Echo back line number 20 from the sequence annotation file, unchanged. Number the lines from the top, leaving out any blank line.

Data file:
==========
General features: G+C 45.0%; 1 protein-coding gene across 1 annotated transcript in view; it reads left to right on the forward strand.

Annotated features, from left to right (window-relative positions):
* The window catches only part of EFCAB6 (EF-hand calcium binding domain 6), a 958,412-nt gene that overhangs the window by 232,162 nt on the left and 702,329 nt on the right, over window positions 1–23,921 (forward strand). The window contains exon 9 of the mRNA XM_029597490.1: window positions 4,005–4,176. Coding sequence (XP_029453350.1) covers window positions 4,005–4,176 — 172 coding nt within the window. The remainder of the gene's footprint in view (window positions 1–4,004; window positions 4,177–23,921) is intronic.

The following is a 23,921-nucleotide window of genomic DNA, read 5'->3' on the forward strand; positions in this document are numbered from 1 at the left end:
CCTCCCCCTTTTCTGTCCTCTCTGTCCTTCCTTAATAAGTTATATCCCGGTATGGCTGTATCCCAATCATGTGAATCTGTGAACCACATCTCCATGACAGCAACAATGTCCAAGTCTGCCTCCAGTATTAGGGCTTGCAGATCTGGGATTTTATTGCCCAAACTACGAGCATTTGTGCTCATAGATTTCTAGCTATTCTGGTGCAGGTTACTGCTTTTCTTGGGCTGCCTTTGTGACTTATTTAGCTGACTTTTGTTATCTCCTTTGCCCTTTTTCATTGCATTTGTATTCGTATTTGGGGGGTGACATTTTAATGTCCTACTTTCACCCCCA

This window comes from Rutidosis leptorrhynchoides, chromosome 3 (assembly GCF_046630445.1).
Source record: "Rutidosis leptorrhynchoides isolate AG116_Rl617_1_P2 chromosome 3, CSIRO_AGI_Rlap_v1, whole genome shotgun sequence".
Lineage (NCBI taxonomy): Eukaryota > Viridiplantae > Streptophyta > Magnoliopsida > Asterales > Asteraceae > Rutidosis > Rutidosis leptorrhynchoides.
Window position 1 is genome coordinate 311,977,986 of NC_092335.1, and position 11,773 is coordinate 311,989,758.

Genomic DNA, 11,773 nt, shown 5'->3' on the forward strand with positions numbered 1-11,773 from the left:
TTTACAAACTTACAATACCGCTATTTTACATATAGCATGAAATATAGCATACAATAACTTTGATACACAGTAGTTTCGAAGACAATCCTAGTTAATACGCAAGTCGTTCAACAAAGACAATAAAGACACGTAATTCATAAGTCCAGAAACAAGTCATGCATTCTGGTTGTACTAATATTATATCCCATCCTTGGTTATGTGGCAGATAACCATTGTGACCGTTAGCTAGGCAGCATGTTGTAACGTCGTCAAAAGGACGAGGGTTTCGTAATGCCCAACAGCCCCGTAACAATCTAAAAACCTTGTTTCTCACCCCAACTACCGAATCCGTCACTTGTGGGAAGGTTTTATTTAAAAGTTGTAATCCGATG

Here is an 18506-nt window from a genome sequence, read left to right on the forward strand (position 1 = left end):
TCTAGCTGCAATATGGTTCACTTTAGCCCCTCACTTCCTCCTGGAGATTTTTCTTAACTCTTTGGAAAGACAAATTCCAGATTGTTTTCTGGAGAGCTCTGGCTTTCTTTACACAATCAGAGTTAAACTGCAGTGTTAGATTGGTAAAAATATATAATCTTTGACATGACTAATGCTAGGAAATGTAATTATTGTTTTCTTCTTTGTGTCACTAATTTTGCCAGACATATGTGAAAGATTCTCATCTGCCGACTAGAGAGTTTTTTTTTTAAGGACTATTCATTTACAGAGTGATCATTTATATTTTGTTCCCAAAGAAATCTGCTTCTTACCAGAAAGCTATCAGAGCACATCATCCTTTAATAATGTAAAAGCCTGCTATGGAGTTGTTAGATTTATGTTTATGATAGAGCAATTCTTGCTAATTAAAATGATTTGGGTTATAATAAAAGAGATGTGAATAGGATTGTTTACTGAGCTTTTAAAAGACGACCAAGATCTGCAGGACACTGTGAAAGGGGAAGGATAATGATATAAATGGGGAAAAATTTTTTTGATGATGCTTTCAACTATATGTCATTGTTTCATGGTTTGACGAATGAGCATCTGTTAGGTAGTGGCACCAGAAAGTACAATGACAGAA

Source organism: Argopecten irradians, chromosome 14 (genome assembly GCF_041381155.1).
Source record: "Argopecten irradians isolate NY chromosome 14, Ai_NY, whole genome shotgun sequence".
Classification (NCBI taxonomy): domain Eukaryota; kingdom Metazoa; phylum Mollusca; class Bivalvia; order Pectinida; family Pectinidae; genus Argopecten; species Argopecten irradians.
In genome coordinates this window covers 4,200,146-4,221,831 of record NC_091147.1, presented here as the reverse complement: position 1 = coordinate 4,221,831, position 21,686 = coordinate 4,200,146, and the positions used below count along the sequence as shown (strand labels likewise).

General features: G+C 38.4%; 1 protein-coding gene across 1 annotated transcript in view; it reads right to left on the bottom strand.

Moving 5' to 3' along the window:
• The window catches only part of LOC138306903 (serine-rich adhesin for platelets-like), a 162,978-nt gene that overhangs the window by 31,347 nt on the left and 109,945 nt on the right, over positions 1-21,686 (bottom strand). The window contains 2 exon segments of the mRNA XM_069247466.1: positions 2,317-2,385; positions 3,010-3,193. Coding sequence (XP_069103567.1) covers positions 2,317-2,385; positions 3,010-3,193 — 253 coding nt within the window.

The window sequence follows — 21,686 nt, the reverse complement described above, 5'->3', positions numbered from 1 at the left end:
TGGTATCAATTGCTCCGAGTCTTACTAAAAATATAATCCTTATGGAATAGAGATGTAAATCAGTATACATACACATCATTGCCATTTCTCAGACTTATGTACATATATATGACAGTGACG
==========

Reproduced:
• The window catches only part of LOC138306903 (serine-rich adhesin for platelets-like), a 162,978-nt gene that overhangs the window by 31,347 nt on the left and 109,945 nt on the right, over positions 1-21,686 (bottom strand). The window contains 2 exon segments of the mRNA XM_069247466.1: positions 2,317-2,385; positions 3,010-3,193. Coding sequence (XP_069103567.1) covers positions 2,317-2,385; positions 3,010-3,193 — 253 coding nt within the window.